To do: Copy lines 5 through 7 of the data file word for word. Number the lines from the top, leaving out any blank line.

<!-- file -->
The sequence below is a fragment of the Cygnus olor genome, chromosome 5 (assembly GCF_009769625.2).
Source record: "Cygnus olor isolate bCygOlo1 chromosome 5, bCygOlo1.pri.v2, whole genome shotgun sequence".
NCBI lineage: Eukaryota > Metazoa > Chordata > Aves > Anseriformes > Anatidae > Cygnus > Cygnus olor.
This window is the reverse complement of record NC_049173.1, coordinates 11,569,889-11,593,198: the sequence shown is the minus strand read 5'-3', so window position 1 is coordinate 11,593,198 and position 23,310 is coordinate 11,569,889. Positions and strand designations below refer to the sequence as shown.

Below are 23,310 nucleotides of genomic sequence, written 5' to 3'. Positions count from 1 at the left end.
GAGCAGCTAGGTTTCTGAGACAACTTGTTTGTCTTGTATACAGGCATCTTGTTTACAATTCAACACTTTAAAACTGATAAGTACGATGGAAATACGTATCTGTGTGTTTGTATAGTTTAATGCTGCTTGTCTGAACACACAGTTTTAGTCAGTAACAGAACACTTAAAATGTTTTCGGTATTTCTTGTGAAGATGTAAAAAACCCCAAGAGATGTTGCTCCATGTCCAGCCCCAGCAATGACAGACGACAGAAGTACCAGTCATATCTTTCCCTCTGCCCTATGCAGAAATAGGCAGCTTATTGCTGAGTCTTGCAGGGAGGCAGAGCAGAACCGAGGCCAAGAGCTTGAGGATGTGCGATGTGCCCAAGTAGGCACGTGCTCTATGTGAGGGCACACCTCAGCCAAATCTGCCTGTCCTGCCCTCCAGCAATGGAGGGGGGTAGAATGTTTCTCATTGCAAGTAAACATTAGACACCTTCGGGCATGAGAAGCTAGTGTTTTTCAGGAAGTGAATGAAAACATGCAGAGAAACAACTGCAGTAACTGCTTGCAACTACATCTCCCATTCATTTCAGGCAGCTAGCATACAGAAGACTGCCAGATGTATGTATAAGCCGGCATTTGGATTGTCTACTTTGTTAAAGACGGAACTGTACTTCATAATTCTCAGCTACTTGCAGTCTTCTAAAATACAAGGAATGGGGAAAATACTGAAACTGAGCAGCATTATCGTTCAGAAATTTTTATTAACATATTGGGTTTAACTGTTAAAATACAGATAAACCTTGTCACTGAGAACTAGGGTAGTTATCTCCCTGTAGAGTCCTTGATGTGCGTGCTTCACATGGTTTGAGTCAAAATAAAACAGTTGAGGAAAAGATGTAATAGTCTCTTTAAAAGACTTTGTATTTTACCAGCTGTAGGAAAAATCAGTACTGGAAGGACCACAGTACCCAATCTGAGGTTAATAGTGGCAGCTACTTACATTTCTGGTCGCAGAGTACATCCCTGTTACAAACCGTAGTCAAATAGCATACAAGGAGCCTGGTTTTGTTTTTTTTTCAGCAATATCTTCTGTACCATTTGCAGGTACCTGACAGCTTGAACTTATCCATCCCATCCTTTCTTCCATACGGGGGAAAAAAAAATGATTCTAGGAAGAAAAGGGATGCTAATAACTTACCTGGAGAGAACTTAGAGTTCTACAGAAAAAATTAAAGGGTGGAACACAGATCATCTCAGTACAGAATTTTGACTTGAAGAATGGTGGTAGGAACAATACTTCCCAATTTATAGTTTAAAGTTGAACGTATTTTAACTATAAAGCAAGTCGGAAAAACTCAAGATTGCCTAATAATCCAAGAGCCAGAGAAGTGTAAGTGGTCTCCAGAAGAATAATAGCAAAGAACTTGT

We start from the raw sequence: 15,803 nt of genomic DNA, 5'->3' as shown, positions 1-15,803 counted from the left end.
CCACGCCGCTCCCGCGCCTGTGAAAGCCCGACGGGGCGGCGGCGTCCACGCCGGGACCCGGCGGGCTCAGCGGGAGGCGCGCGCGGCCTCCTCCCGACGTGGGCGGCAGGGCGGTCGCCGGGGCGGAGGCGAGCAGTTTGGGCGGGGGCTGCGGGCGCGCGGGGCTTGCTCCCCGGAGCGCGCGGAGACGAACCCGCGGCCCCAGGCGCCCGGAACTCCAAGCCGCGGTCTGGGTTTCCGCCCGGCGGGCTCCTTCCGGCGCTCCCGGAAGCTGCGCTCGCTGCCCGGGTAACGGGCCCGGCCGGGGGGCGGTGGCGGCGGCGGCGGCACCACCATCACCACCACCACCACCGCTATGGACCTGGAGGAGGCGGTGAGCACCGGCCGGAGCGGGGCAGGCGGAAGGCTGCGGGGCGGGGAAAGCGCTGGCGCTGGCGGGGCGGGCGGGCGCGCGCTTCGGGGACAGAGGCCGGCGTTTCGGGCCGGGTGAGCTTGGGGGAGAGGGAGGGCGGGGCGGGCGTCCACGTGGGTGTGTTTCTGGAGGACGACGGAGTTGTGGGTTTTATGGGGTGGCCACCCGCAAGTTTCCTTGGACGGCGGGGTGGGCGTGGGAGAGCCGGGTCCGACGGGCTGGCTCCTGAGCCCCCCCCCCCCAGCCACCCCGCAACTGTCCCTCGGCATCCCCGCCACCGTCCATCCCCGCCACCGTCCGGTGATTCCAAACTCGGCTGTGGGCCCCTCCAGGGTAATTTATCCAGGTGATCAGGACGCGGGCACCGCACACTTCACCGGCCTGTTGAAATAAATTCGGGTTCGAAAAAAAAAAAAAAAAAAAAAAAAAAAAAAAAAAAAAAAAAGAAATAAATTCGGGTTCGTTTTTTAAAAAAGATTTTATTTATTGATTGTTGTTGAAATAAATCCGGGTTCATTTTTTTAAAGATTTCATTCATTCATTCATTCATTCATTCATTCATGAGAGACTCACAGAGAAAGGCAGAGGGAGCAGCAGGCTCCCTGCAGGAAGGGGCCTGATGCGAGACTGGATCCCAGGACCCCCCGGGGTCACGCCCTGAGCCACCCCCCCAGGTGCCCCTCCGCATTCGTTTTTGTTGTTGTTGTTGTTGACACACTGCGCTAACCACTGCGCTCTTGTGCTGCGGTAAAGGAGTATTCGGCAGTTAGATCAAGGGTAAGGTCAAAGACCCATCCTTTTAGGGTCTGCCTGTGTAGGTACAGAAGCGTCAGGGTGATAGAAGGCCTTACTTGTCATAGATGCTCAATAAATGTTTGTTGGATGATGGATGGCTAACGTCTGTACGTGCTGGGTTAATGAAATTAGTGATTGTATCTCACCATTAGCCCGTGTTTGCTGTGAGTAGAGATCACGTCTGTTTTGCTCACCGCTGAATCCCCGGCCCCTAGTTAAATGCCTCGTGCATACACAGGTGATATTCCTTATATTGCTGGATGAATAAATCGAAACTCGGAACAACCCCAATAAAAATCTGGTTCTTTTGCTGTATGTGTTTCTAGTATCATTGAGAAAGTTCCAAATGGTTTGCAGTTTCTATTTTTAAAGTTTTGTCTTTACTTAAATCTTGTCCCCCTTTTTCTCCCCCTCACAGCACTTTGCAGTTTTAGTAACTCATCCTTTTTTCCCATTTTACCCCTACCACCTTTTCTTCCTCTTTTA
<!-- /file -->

Below are 23,310 nucleotides of genomic sequence, written 5' to 3'. Positions count from 1 at the left end.
GAGCAGCTAGGTTTCTGAGACAACTTGTTTGTCTTGTATACAGGCATCTTGTTTACAATTCAACACTTTAAAACTGATAAGTACGATGGAAATACGTATCTGTGTGTTTGTATAGTTTAATGCTGCTTGTCTGAACACACAGTTTTAGTCAGTAACAGAACACTTAAAATGTTTTCGGTATTTCTTGTGAAGATGTAAAAAACCCCAAGAGATGTTGCTCCATGTCCAGCCCCAGCAATGACAGACGACAGAAGTACCAGTCATATCTTTCCCTCTGCCCTATGCAGAAATAGGCAGCTTATTGCTGAGTCTTGCAGGGAGGCAGAGCAGAACCGAGGCCAAGAGCTTGAGGATGTGCGATGTGCCCAAGTAGGCACGTGCTCTATGTGAGGGCACACCTCAGCCAAATCTGCCTGTCCTGCCCTCCAGCAATGGAGGGGGGTAGAATGTTTCTCATTGCAAGTAAACATTAGACACCTTCGGGCATGAGAAGCTAGTGTTTTTCAGGAAGTGAATGAAAACATGCAGAGAAACAACTGCAGTAACTGCTTGCAACTACATCTCCCATTCATTTCAGGCAGCTAGCATACAGAAGACTGCCAGATGTATGTATAAGCCGGCATTTGGATTGTCTACTTTGTTAAAGACGGAACTGTACTTCATAATTCTCAGCTACTTGCAGTCTTCTAAAATACAAGGAATGGGGAAAATACTGAAACTGAGCAGCATTATCGTTCAGAAATTTTTATTAACATATTGGGTTTAACTGTTAAAATACAGATAAACCTTGTCACTGAGAACTAGGGTAGTTATCTCCCTGTAGAGTCCTTGATGTGCGTGCTTCACATGGTTTGAGTCAAAATAAAACAGTTGAGGAAAAGATGTAATAGTCTCTTTAAAAGACTTTGTATTTTACCAGCTGTAGGAAAAATCAGTACTGGAAGGACCACAGTACCCAATCTGAGGTTAATAGTGGCAGCTACTTACATTTCTGGTCGCAGAGTACATCCCTGTTACAAACCGTAGTCAAATAGCATACAAGGAGCCTGGTTTTGTTTTTTTTTCAGCAATATCTTCTGTACCATTTGCAGGTACCTGACAGCTTGAACTTATCCATCCCATCCTTTCTTCCATACGGGGGAAAAAAAAATGATTCTAGGAAGAAAAGGGATGCTAATAACTTACCTGGAGAGAACTTAGAGTTCTACAGAAAAAATTAAAGGGTGGAACACAGATCATCTCAGTACAGAATTTTGACTTGAAGAATGGTGGTAGGAACAATACTTCCCAATTTATAGTTTAAAGTTGAACGTATTTTAACTATAAAGCAAGTCGGAAAAACTCAAGATTGCCTAATAATCCAAGAGCCAGAGAAGTGTAAGTGGTCTCCAGAAGAATAATAGCAAAGAACTTGT

We start from the raw sequence: 15,803 nt of genomic DNA, 5'->3' as shown, positions 1-15,803 counted from the left end.